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Published November 19, 2020

Covering the Bases for Closing a Sole Proprietorship

Sadly, the pandemic has taken its toll on some businesses, forcing them to permanently close. Owners of sole proprietorships are among those making tough decisions about their futures. For those sole proprietors who are contemplating closing their business due to the pandemic or for other reasons, the Internal Revenue Service (IRS) has provided detailed guidance for the steps that owners must take.

The “Closing a Business” page of the IRS website includes general information about closing a business, as well as a link to Publication 5447, How to Close a Sole Proprietorship. The following steps are a guide to ensure all grounds have been covered when closing a sole proprietorship:

  1. File Final Employment Tax Returns: For a business that has one or more employees, Form 941, Employer’s Quarterly Federal Tax Return, or Form 944, Employer’s Annual Federal Tax Return, and Form 940, Employer’s Annual Federal Unemployment Tax Return, should be filed for the calendar year the business made its final wage payments. It is important to check the box indicating it is a final return, and enter the final date wages were paid.
  1. Provide Employees With Forms W-2: Forms W-2, Wage and Tax Statement, should be provided to each employee, and Form W-3, Transmittal of Income and Tax Statements, should be filed for the calendar year in which the final wage payments were made.
  1. Provide Nonemployee Workers With Forms 1099-NEC: Forms 1099-NEC should be provided to any nonemployee workers that were compensated $600 or more. The business can electronically file Forms 1099-NEC through the IRS’s Filing Information Returns Electronically system. However, if such forms are not filed electronically, then Form 1096, Annual Summary and Transmittal of U.S. Information Returns, must be filed in order to transfer copies of Forms 1099-NEC to the IRS.
  1. Food or Beverage Establishment – File Form 8027: For a food or beverage business that tipped employees, Form 8027, Employer’s Annual Information Return of Tip Income and Allocated Tips, must be filed.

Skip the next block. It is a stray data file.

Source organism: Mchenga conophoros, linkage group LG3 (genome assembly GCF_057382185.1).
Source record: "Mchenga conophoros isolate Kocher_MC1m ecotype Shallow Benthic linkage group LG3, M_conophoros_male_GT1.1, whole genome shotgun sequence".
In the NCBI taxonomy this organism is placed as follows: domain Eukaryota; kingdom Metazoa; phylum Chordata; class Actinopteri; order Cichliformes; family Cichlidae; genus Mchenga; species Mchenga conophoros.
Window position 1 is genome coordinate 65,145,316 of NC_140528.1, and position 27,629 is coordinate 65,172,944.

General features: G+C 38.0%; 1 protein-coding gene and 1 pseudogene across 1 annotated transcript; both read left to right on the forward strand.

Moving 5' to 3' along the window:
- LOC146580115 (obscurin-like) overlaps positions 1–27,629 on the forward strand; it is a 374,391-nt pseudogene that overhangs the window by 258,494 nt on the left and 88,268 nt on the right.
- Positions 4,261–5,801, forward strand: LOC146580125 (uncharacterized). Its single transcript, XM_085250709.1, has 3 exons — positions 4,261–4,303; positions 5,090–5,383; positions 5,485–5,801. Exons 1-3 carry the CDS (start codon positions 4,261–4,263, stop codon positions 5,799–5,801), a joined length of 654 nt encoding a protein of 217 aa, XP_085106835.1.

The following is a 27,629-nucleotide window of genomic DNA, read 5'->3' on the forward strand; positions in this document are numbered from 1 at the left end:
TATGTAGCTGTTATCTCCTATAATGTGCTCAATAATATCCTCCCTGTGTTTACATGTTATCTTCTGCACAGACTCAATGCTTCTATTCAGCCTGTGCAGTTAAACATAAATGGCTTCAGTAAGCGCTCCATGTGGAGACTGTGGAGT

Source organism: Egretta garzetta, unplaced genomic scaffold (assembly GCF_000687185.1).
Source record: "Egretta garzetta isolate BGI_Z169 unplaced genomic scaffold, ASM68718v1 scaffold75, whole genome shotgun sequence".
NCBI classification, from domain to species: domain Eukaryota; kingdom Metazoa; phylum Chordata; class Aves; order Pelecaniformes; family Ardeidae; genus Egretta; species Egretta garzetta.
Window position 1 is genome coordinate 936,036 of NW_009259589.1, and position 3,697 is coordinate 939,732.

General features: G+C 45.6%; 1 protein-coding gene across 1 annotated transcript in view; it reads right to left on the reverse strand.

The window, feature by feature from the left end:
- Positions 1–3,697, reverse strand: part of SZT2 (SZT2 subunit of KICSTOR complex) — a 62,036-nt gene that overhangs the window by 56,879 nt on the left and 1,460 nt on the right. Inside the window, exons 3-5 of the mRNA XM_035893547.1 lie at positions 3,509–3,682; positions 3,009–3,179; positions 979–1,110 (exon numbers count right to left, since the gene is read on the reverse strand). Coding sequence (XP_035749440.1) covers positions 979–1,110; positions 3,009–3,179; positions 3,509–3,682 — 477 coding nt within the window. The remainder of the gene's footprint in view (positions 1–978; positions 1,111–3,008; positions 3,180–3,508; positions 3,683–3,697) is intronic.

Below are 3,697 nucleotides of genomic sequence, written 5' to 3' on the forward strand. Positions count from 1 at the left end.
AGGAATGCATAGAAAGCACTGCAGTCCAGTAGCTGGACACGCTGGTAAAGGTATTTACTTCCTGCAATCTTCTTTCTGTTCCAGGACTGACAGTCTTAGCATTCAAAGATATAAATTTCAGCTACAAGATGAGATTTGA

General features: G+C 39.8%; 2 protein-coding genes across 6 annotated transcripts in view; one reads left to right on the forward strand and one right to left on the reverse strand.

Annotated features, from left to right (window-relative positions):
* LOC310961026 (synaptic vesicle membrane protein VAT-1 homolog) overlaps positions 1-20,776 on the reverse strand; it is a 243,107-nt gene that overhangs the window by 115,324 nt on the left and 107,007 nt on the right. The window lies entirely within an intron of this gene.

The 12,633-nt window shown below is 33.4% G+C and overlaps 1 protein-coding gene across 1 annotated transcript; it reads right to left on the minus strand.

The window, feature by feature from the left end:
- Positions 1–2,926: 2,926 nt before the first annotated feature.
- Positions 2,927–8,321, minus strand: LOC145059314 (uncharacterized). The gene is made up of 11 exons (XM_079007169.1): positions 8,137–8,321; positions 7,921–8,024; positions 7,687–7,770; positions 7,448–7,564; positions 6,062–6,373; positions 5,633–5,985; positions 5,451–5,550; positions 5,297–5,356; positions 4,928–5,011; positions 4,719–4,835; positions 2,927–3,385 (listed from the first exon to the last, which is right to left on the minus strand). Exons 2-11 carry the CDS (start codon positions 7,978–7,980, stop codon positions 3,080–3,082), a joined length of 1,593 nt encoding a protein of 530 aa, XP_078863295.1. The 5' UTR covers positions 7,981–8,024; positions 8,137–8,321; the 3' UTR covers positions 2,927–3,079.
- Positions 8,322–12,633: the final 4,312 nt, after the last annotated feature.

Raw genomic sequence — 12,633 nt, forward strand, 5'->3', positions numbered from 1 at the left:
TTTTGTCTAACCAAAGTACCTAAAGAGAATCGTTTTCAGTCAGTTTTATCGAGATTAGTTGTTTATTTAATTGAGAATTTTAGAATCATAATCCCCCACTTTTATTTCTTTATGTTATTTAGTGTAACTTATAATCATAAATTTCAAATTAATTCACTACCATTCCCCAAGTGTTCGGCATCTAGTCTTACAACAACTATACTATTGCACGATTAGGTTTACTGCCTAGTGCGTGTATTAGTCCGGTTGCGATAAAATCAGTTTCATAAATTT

1. File Final Employee Benefit Plan Returns: A final Form 5500, Annual Return/Report of Employee Benefit Plan, should be filed electronically if the business provided a pension or benefit plan to its employees. It is important to make sure the box is checked to indicate it is a final return/report.
    If the business only provided a pension or benefit plan to the owners and their spouses, then Form 5500-EZ, Annual Return of a One-Participant Retirement Plan or a Foreign Plan, should be paper-filed. As with all other forms filed, mark the box to indicate it is a final return.
  1. File Individual Income Tax Return (Form 1040) and Pay Taxes Due: A sole proprietor should file Schedule C with the Form 1040, S. Individual Income Tax Return, to compute any profit or loss generated from the business. If any self-employment tax is due, then Schedule SE, Self-Employment Tax, should also be filed. Form 4797, Sales of Business Property, should be filed if the sole proprietor sold any business property.
  1. Close the Business Account With the IRS: The last step in closing a business should be completed after all returns have been filed. The sole proprietor should send a letter to the IRS that includes the business’s full legal name, employer identification number (EIN), business address, and the reason the business wishes to close its account. A copy of the business’s SS4 letter, that was issued when the business was assigned its EIN, should be included with the letter.

Following these steps and reviewing the IRS guidance for closing a business are great ways to ensure a smooth exit. If you have questions about closing a sole proprietorship or any other form of business, or would like assistance with tax planning and strategy, business management, or audit and assurance, contact a PYA executive below at (800) 270-9629.

Authors & Contributors

Taylor Malone


Thomas Booker

Executive Contacts

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